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They describe a species of dinosaur discovered in Argentina that sheds new light on the tiny arms of tyrannosaurs


Although it was not the largest of its family, the ‘Meraxes gigas’ measured about 11 meters from the snout to the tip of the the tail and weighed more than 4,000 kilos.

A group of Argentine, American and Canadian paleontologists released this Thursday a new species of dinosaur, named ‘Meraxes gigas’. Its remains were found in 2012 in the province of Neuquén, Argentina, but its full description was only recently published in the journal Current Biology.

The predator, which is part of the ‘Carcharodontosauridae’ family, a group of giant carnivorous theropods, provides clues to the evolution and biology of several closely related species, including tyrannosaurs. In particular, it helps to understand why these animals had such large skulls and small arms.

Although not the largest of the carcharodontosaurids, ‘Meraxes gigas’ measured around 11 meters from the snout to the tip of the tail and weighed more than 4,000 kilos. The fossils were recovered from rocks that are between 90 and 95 million years old, the researchers detail.

“The discovery of this new carcharodontosaurid, the most completed so far, it gives us an exceptional opportunity like never before to learn about its systematics and paleobiology and its real size”, said a co-author of the study, Sebastián Apesteguía, from the Maimonides University of Argentina, quoted by EurekAlert.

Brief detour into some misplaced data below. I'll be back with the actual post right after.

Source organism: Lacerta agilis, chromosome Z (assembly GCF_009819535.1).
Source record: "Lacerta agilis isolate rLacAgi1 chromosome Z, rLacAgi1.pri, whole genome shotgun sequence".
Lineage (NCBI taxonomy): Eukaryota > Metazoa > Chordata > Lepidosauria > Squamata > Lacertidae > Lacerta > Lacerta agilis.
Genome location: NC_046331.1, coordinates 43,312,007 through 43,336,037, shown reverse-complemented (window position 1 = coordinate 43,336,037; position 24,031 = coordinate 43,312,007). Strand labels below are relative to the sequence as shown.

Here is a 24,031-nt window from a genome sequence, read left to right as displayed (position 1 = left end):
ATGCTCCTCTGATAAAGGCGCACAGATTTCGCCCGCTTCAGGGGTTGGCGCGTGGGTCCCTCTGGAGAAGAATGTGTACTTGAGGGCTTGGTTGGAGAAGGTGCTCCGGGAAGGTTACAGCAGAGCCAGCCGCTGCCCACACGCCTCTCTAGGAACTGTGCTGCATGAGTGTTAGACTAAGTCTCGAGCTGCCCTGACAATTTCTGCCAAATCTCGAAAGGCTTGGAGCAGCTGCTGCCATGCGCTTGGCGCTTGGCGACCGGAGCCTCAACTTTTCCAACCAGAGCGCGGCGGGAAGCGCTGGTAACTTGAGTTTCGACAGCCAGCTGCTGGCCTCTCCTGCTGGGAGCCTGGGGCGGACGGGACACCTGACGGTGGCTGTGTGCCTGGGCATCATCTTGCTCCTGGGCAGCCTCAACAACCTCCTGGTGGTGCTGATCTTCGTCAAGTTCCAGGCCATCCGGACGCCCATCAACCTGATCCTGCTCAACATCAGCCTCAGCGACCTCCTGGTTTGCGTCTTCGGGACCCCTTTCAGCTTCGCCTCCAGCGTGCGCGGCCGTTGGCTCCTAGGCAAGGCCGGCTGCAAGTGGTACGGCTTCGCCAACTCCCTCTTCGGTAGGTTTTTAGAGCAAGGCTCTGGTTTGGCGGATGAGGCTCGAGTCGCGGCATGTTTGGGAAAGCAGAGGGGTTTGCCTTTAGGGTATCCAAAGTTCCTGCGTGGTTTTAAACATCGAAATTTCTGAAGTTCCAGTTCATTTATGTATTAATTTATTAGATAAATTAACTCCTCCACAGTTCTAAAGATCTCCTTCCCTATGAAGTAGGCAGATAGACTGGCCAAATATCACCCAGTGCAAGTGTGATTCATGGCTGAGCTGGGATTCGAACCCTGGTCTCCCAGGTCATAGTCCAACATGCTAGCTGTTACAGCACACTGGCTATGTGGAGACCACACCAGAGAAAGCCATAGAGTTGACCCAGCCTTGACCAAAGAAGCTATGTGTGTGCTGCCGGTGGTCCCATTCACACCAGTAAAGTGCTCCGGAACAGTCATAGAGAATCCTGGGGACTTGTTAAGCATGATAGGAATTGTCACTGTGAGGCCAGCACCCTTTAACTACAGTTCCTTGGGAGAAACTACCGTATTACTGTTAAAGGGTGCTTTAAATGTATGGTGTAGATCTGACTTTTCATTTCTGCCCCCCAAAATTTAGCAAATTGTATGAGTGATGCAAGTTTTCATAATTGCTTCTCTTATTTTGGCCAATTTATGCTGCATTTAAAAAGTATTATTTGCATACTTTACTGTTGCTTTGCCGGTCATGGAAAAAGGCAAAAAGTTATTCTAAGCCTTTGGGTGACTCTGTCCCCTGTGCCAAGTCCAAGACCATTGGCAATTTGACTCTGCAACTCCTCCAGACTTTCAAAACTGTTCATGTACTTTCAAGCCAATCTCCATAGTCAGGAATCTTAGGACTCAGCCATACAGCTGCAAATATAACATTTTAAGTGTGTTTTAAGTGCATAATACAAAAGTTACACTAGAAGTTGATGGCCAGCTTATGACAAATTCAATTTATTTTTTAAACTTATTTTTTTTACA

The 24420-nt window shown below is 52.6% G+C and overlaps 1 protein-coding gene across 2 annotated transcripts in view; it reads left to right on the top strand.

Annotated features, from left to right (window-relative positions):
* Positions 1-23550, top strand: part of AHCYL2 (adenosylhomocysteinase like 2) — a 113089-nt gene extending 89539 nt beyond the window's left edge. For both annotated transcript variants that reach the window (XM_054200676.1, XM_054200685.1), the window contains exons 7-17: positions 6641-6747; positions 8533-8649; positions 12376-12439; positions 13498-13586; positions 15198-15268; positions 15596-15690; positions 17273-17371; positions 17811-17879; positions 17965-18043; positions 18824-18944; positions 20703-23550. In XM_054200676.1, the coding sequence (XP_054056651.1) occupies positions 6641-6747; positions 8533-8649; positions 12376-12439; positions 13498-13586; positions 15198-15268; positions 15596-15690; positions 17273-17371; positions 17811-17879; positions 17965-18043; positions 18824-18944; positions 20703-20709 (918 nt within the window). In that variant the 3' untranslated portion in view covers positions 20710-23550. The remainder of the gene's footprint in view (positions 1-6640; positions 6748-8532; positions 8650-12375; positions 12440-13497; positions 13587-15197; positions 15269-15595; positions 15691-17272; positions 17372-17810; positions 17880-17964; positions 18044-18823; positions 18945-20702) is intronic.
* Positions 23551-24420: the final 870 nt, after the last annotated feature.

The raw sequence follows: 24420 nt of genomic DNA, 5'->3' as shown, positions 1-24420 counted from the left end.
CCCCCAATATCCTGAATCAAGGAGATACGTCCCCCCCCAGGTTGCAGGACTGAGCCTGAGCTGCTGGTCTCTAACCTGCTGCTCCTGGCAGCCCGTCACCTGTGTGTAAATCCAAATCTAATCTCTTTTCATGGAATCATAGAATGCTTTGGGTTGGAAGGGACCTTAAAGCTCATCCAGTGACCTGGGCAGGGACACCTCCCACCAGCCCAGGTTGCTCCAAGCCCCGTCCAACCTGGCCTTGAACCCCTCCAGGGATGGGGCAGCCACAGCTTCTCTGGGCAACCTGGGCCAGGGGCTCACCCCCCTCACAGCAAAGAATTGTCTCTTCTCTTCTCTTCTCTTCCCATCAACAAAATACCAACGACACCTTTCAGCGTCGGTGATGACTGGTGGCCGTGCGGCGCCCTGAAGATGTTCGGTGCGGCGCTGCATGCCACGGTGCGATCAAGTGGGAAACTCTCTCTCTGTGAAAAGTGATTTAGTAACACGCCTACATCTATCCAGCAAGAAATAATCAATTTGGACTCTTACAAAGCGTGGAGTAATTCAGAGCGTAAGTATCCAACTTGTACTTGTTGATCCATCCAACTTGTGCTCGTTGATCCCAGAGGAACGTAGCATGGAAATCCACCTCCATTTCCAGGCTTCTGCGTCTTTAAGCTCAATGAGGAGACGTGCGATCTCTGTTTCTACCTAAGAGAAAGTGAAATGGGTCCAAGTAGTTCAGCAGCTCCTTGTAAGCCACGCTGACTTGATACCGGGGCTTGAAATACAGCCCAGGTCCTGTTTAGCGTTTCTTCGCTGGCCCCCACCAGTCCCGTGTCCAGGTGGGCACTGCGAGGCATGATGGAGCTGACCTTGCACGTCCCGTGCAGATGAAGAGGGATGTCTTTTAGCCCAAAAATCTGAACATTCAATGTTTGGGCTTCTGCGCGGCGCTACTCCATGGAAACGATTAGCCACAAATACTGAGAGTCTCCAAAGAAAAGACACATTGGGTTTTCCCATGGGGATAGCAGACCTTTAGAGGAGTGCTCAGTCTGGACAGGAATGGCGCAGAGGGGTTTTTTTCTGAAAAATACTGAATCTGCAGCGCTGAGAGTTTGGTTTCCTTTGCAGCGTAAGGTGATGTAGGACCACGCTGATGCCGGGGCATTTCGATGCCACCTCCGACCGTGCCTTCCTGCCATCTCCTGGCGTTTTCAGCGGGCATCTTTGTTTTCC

As for the possible uses of the tiny forelimbs of tyrannosaurs and species similar to them, scientists have always debated various hypotheses.

“We should not worry so much about the use of the arms, because in reality the arms are reduced as a consequence of which the skulls become massive,” said Peter Makovicky of the University of Minnesota. “Whatever the use of the arms, they are taking on a secondary function, as the skull is being optimized to handle larger prey”, concluded the researcher.

“Everything that any carnivorous hunting animal could have done with its arms, it would have done with its head: grab the prey, manipulate it, hold it against the ground, kill it,” explains Juan Ignacio Canale, from the National University of Río Negro (Argentina), quoted by El País.

The team also noted that ” the reduction of the arms was progressive , until it represented a proportion of 40% of the size of the femur”. Then it stopped for an unknown reason, although the authors tested some hypotheses.

“We observed that the pectoral girdle […], the scapula and other bones, are not reduced together with the arm, but it is a very large and developed bone, in which a lot of musculature that goes to the extremity fits”, the paleontologists affirmed. “So there is a limit to which it can be reduced, because that muscle has to be inserted somewhere. We believe that the limit has to do with that ,” the scientists explained.


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